Daily Israel Report

Germany Charges Demjanjuk: 27,900 Counts of Accessory to Murder

Germany has formally charged alleged Nazi guard John Demjanjuk with 27,900 counts of accessory to murder for his role at the Sobibor death camp.
By Hana Levi Julian
First Publish: 7/13/2009, 2:35 PM

(file)

State prosecutors representing the government of Germany have formally charged 89-year-old John Demjanjuk with 27,900 counts of accessory to murder for his alleged role as a Nazi guard at the Sobibor death camp during World War II.

Sobibor was located in Nazi-occupied Poland.

There have been prior attempts to charge John Demjanjuk with Nazi war crimes; he once faced an Israeli courtroom as the suspected Ivan the Terrible, a murderous SS guard at the Treblinka and Sobibor death camps during 1942-1943. He was later acquitted on the charges of being the particularly savage Ivan, but now faces charges of being a Nazi guard of a different identity.

Demjanjuk claims he is innocent and that the case against him is one of mistaken identity. Born in the Ukraine, he claims he was a Red Army soldier who was captured by the Germans and spent the war as a POW (prisoner of war).

The evidence obtained by the United States Justice Department appears otherwise: among the documents it presented is a photo ID that shows Demjanjuk was a guard at Sobibor. The ID also reveals that he was credentialed at Trawniki, a special SS training facility for Nazi personnel that was located in German-occupied Poland.

Demjanjuk arrived in Germany in May after years of fighting extradition procedures in the United States, where he had immigrated following the war. A federal judge in Cleveland, Ohio cleared the retired auto worker for deportation several weeks ago.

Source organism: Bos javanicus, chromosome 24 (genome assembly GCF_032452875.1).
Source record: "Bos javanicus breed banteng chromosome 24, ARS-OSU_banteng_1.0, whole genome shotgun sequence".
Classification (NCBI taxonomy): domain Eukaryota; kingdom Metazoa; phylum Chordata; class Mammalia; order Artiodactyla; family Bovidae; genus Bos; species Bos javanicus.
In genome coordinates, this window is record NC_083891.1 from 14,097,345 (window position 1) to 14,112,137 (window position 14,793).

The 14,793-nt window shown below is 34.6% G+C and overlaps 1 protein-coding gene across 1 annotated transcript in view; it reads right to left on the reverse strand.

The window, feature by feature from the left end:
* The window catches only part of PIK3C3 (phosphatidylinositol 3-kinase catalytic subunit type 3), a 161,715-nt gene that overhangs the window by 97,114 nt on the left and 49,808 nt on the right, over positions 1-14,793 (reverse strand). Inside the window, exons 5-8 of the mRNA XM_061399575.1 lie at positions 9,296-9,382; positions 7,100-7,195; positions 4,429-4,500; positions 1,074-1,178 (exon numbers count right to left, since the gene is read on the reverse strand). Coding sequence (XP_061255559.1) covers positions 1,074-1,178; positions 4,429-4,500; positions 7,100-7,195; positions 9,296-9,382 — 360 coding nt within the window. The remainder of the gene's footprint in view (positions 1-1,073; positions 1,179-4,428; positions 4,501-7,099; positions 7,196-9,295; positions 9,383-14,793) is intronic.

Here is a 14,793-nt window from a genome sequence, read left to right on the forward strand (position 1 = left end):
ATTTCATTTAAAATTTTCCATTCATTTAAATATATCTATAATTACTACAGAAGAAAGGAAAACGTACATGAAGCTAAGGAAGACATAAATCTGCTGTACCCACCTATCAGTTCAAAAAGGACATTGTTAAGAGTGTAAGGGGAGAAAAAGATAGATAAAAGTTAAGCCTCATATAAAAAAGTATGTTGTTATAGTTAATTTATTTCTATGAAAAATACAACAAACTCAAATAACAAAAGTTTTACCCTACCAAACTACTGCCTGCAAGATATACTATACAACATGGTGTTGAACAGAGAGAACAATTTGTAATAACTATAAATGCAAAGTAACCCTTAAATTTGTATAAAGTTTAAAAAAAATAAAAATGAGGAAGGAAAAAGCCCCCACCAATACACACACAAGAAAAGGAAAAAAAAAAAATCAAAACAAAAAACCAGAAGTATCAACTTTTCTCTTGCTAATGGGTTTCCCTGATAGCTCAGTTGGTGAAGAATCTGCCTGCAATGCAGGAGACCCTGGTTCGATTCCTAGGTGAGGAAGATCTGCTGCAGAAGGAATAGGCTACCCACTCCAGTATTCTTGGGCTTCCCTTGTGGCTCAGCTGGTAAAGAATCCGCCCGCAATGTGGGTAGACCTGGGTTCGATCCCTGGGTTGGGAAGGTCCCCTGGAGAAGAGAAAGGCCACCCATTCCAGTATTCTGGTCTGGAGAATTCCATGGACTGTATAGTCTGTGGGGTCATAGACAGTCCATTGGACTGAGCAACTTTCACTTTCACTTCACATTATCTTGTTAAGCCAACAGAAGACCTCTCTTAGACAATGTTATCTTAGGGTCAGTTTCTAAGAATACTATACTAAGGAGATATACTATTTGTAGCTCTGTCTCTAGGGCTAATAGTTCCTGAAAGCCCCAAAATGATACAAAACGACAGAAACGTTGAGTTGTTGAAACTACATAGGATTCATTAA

“This is obviously an important step forward,” commented the Simon Wiesenthal Center’s top Nazi hunter, Efraim Zuroff, in response to Germany’s submission of formal charges.

“We hope that the trial itself will be expedited so that justice will be achieved and he can be given the appropriate punishment,” Zuroff said. “The effort to bring Demjanjuk to justice sends a very powerful message that the passage of time in no way diminishes the guilt of the perpetrator.”

His attorneys have tried to delay and even altogether avoid having Demjanjuk face a German judge, claiming he was too frail. But doctors earlier this month determined that he was fit to stand trial, provided that the proceedings are limited to two 90-minute sessions per day.

Charges of accessory to murder in Germany carry a maximum sentence of 15 years in prison, and if convicted, Demjanjuk could conceivably receive consecutive sentences that would total thousands of years – well past the length of whatever life the elderly suspected Nazi has left.

It is not yet clear when the trial will begin.